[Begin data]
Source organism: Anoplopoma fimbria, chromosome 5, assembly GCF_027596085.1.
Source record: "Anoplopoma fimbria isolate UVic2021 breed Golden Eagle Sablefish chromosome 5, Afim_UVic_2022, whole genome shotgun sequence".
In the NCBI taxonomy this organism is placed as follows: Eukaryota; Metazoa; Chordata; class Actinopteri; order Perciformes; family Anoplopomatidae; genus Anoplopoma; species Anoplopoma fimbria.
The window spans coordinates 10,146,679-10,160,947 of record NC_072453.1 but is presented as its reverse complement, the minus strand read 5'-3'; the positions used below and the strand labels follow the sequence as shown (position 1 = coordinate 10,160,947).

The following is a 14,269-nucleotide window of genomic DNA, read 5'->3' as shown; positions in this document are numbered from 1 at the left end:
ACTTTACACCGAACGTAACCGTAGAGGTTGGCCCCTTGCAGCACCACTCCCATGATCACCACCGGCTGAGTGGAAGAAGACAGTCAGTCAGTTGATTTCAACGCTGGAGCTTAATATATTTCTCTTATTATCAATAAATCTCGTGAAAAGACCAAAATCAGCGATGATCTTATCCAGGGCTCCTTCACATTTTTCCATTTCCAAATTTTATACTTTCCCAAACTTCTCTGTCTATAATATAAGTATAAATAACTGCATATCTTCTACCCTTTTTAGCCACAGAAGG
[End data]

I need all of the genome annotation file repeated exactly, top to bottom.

Source organism: Anoplopoma fimbria, chromosome 5, assembly GCF_027596085.1.
Source record: "Anoplopoma fimbria isolate UVic2021 breed Golden Eagle Sablefish chromosome 5, Afim_UVic_2022, whole genome shotgun sequence".
In the NCBI taxonomy this organism is placed as follows: Eukaryota; Metazoa; Chordata; class Actinopteri; order Perciformes; family Anoplopomatidae; genus Anoplopoma; species Anoplopoma fimbria.
The window spans coordinates 10,146,679-10,160,947 of record NC_072453.1 but is presented as its reverse complement, the minus strand read 5'-3'; the positions used below and the strand labels follow the sequence as shown (position 1 = coordinate 10,160,947).

The following is a 14,269-nucleotide window of genomic DNA, read 5'->3' as shown; positions in this document are numbered from 1 at the left end:
ACTTTACACCGAACGTAACCGTAGAGGTTGGCCCCTTGCAGCACCACTCCCATGATCACCACCGGCTGAGTGGAAGAAGACAGTCAGTCAGTTGATTTCAACGCTGGAGCTTAATATATTTCTCTTATTATCAATAAATCTCGTGAAAAGACCAAAATCAGCGATGATCTTATCCAGGGCTCCTTCACATTTTTCCATTTCCAAATTTTATACTTTCCCAAACTTCTCTGTCTATAATATAAGTATAAATAACTGCATATCTTCTACCCTTTTTAGCCACAGAAGG